I currently don't know what books I should read after having studied elementary logics/set theory, so I'd be glad if I can get some recommendations. My classes used the following two books for logics/set theory respectively:
- A Mathematical Introduction to Logic, Herbert B.Enderton
- Introduction to Set Theory, Karel Hrbacek/Thomas Jech
We've dealt up to choice of axiom/ordinals in set theory, and soundness, completeness in first-order language/computability/proof of Gödel's incompleteness theorem(+a bit of model theory) in logics class.
The problems I have now:
- I studied set theory first, and had a hard time understanding why every proof seems to be more about logics behind it. Some of the doubts became clear after I've studied logics, but still the connection between logics and set theory is rather unclear to me. For example, what is the universe(as in a first-order language) of set theory?
- The logics textbook was way too verbose, and sometimes introducing a concept only naively, thereby brining more confusion. On the other hand, the set theory book was a bit tough for me as a beginner.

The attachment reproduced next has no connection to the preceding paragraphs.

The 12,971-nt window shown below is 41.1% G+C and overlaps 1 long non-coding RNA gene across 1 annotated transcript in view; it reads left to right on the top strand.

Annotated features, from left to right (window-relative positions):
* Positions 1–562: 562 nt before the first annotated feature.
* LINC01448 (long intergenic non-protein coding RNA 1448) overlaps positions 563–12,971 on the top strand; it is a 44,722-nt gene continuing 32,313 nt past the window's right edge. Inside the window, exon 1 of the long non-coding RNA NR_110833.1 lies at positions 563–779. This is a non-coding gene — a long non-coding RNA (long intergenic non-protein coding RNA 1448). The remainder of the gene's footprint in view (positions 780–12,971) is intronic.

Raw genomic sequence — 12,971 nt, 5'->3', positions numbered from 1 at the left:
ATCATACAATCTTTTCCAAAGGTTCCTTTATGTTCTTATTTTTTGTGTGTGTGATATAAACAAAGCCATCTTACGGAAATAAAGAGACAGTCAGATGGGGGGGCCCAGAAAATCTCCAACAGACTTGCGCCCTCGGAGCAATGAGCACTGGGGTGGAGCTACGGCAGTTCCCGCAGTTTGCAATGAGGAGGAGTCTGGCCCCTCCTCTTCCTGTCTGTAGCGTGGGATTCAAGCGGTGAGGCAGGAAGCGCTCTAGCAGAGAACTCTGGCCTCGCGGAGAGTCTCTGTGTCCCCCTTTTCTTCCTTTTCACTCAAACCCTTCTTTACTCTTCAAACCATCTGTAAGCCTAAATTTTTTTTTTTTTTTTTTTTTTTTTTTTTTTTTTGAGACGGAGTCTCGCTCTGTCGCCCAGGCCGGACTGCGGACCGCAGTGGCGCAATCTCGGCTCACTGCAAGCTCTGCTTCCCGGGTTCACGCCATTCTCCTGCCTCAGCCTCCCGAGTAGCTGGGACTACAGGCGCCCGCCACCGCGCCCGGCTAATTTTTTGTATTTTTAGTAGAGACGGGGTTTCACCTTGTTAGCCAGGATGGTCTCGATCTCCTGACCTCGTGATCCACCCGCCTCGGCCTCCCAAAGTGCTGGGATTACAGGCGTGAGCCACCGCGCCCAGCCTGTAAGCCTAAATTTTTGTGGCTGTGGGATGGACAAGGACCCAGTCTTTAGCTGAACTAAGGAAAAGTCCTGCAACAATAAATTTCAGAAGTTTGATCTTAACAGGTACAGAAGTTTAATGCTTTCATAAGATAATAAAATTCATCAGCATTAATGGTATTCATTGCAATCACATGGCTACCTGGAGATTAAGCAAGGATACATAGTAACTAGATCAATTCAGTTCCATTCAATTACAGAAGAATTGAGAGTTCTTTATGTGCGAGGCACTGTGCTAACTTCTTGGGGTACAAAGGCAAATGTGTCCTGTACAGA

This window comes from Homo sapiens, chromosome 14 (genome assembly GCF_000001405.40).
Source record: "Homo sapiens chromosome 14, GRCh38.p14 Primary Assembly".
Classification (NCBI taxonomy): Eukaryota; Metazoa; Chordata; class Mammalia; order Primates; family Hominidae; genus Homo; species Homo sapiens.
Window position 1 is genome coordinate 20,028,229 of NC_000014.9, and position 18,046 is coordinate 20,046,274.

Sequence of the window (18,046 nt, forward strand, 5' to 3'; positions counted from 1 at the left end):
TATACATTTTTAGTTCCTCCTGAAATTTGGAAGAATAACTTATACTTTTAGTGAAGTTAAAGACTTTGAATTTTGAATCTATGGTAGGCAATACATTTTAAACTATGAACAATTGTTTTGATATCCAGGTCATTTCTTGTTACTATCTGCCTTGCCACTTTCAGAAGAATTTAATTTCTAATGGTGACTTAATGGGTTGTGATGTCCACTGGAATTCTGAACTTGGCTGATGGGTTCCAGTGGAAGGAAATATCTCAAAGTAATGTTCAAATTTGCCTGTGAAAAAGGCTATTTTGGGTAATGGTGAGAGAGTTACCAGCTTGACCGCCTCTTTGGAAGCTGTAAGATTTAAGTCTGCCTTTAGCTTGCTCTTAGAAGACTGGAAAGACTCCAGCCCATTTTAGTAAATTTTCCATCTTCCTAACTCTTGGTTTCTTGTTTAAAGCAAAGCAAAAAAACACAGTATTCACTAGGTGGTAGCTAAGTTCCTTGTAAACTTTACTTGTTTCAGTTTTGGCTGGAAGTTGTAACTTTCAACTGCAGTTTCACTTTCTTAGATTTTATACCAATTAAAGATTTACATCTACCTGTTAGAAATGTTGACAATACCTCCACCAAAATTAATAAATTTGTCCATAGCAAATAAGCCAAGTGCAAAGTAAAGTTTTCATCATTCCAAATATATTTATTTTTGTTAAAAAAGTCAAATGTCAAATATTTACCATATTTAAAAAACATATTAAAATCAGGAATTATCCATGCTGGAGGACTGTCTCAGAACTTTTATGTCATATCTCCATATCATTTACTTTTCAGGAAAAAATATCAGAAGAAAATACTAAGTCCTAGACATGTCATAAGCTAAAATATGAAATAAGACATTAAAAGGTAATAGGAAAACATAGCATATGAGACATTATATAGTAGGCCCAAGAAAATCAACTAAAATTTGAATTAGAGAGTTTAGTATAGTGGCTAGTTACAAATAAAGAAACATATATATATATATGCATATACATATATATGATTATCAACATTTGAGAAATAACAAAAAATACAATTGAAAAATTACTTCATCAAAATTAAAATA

So basically, my brain is full of all the results about logics/set theory but not in a coherent way. I tried to read other introductory level books but it became too tiresome for me. As my experience says, I think it's better to grab a book which deals logics in a more general settings to clear my doubts; probably not just limiting the topics to first-order language. After that, reading an intermediate level set theory book would be nice, I thought.
I'd much prefer dry books especially in these fields rather than verbose ones. Any recommendations are welcomed.